Monday, 29 October 2012
Julle wanted to be in the centre of attention again with a couple of photos this week. The photos are from just before it was time to take down the swing. Usually the cats don't like the swing as it moves under them, but Julle didn't seem to mind here. He just had to jump up everywhere until I focused on him rather than on his sister.
Saturday, 27 October 2012
Last night was a rather cold night so today I could go out and find ice and frozen hail (we got several showers of hail yesterday) to photograph. When taking a few photos of leaves frozen in ice, I accidentally broke the ice cap in the big drum we use to collect rain water. That wouldn't have been much of a story if my sis hadn't walked past a few hours later and found the fascinating, thing ice crystals that had started to grow on the broken edges of the ice. Got several photos of it, one of which you can see above. Isn't it pretty?
Friday, 26 October 2012
I'm like so many people out there. I procrastinate and while I love to create and come up with ideas, I'm really bad at the starting stage, at actually start working on anew project. Sometimes I've got good reasons for not being able to start a new projects, other times it's just a bunch of pretty lousy excuses. I know I'm not the only one having these issues: there's someone who's done a survey and figured out how many love to push things ahead of themselves (just read a column on procrastination in today's morning paper) and if you google self sabotage you'll find lots of thoughts and texts on the issue of procrastination among creative people.
Today my excuse is partially ok: I've slept with my head in an odd angle I think, probably due to the seven cats occupying my bed last night, which have resulted in some neck pains. I'm stinking of tiger balm right now (my favourite remedy for neck pains and headaches), which hopefully will help alleviate the tense and tender muscles. But I will start something today, no more procrastination. Either some freeform embroidery or trying to catch up on the TAST challenges (so far behind it's embarrassing, but I don't want to quit either). No matter what I choose, blogging about it means putting the goal out there, making it harder to forget about it or procrastinate but also maker it more real as I have to put it into words, shape it into something more or less concrete.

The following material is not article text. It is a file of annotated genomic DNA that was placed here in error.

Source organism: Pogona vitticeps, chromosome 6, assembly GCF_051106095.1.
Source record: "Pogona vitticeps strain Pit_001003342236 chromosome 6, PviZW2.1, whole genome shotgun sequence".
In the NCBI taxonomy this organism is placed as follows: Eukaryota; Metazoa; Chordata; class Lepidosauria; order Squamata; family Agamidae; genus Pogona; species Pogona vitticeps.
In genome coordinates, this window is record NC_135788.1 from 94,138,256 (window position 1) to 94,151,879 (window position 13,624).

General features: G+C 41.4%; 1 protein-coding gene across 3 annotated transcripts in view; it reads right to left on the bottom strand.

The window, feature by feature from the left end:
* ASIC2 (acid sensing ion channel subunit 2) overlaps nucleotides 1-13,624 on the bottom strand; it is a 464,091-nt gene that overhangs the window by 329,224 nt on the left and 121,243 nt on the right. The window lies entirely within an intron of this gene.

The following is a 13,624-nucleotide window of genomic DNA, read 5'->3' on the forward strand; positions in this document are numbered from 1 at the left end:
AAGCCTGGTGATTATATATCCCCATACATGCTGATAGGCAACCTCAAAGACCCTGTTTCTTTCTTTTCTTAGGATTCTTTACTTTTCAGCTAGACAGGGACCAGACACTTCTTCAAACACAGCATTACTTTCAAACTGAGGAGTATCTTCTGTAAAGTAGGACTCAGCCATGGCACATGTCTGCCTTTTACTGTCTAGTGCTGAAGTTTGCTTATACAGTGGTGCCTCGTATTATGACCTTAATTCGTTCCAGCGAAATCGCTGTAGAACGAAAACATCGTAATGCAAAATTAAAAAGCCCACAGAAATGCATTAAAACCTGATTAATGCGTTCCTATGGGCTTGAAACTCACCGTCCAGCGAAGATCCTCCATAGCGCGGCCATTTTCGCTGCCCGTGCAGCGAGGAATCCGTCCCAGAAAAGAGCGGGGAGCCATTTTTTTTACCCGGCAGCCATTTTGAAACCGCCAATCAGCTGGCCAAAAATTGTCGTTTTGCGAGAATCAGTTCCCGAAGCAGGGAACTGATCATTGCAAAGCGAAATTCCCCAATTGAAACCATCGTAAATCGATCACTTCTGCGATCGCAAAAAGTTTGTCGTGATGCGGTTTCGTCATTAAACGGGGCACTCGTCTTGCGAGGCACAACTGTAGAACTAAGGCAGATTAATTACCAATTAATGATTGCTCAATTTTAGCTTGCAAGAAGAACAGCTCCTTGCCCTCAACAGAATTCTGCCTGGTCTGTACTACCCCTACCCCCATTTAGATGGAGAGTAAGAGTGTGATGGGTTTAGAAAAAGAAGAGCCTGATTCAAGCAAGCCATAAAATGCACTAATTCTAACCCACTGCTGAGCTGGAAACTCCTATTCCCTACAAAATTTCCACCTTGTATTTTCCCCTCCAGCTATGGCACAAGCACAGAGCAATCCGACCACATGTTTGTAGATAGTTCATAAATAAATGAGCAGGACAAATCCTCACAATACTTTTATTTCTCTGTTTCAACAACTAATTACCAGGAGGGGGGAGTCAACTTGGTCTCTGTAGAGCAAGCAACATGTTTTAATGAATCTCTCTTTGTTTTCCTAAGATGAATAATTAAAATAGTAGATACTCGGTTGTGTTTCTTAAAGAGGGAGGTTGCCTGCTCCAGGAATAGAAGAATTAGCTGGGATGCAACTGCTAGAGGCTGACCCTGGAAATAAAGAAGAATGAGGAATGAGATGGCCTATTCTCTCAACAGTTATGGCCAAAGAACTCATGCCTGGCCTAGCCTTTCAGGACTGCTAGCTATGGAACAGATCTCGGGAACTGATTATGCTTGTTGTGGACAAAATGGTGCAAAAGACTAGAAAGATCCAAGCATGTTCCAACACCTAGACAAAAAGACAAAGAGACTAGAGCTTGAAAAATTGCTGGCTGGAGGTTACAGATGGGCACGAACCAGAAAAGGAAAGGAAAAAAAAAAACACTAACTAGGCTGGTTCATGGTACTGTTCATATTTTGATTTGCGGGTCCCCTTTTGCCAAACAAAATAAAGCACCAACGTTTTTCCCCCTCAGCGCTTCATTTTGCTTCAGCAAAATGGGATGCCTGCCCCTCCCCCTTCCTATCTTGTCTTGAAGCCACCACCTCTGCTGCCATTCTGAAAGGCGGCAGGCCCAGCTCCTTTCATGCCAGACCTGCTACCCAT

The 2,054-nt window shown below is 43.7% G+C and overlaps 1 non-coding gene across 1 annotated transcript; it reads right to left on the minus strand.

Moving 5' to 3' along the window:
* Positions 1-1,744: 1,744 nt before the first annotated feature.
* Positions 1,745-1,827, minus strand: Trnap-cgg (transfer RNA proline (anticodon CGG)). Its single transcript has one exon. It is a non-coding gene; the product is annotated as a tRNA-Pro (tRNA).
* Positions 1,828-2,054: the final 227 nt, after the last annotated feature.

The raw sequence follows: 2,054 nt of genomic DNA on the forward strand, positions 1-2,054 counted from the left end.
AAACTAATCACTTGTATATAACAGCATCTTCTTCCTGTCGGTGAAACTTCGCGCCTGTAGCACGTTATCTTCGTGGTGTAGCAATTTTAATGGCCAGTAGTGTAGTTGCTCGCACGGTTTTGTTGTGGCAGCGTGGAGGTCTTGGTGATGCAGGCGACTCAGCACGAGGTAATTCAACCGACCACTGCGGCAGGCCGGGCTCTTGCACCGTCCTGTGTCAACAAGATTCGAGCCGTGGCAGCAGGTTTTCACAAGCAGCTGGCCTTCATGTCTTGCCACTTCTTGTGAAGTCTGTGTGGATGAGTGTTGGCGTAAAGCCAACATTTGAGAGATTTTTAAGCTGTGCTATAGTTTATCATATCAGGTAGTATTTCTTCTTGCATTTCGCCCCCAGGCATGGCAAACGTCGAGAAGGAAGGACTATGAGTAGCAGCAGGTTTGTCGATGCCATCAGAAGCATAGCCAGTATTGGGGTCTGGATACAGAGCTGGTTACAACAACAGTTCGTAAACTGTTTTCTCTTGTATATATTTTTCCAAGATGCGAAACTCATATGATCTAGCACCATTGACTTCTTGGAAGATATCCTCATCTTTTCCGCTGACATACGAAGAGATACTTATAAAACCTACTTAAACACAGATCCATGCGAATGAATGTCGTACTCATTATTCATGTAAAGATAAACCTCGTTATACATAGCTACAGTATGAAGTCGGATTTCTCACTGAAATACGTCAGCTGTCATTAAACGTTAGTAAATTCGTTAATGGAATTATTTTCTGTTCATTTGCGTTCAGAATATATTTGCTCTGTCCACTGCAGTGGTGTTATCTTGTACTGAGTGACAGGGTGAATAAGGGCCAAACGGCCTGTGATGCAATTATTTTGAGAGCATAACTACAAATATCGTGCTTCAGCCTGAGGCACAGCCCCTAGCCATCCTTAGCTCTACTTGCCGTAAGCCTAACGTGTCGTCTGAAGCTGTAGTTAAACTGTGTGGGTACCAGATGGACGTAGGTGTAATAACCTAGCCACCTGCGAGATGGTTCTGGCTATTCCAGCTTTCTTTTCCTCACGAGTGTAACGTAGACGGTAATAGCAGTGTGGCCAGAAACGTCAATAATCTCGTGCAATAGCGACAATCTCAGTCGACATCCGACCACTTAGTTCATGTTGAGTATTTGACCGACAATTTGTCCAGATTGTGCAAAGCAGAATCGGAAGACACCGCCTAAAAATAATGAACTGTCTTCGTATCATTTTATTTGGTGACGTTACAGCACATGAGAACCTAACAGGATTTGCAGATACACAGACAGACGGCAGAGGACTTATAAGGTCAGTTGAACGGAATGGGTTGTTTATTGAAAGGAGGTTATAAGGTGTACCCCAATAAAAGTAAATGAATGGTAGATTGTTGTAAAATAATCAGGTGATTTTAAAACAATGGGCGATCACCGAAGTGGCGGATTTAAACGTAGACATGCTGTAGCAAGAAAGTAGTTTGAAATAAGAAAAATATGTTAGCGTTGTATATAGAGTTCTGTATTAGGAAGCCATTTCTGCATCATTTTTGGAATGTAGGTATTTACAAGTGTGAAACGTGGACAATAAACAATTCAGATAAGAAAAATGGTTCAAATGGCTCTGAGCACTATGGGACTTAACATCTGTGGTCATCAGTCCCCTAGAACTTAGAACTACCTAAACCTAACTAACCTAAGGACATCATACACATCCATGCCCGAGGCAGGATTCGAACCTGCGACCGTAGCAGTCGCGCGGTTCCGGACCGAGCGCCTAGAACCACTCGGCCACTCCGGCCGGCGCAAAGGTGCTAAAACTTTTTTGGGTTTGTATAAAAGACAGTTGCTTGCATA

I'm thinking of doing some challenge or other too, just to get a deadline to work towards. Probably not a challenge including a blog hop at the moment as it can be a bit overwhelming with the hopping and commenting if a lot of people sign up. But right now I'm focusing on some sort of embroidered stash-tackling projects. Something freeform, like embroidered/beaded doodles that require no planning, no idea of the finished result (meaning whatever you end up with it isn't a disappointment as it's not deviating from that brilliant image in your head), no pattern to follow. Just working with a needle, focusing on the process rather than the result. Just doing it.
So what kind of things do I have to work with today? I've shown lots of samples and bead mixes on this blog. But two things come to my mind: the bouclé yarn and pearls above or a pink-and-silver bead mix as seen below (sans the shell flower and MOP beads).
Pastels like the peachy pink in this mix aren't my favourites so using this mix could be a way of not stumbling on that all too common hurdle of not not wanting to use my best beads (as they're for special projects, as they're too expensive to use/replace etc). That's also one of the reasons I never sell all the beads I cull from my stash: they can be useful for samples and experiments as I don't have to worry about using beads I care about or find too expensive to sacrifice on something that isn't a perfect project.
There's also some sequins I'd like to use (preferrably before buying new ones -- Sarah, it's your fault I want to buy more sequins now! *lol*)
And then I'm hoping to get at least a little birthday money so I can justify shopping for some tools and supplies. There's a lot of things I want to buy, but I'm focusing on one shop this autumn.
On top of that I hope to be able to get some new embroidery threads too. First some fun floss (hope to be able to update you on that next week, fingers crossed), but I do want some more interesting threads and cords too to play with. Gold threads would be fun, but I'm not sure I want to know the price of such threads...
But I'm digressing. Right now it's time to focus on what I have, not what I want, and work from that. Fingers crossed I'll at least have some WIP photos to show after the weekend! And now for the trickiest part: to get off the computer before it's already dark outside... Wish me luck...
Monday, 22 October 2012
Today it's all about Jinja. She and Ullegull followed me around when I took the photos shown yesterday and I thought it might be her turn in the spotlight this week. Not counting Ullegull, who's still a kitten, she's our smallest cat and hence we often call her Lillgumman or Lilla stumpan (could be translated as "little sweetie" or some such).
It was hard to make her look at the camera -- and when she did, she looked rather irritated... A sort of "god, you're annoying with that camera" look on her face.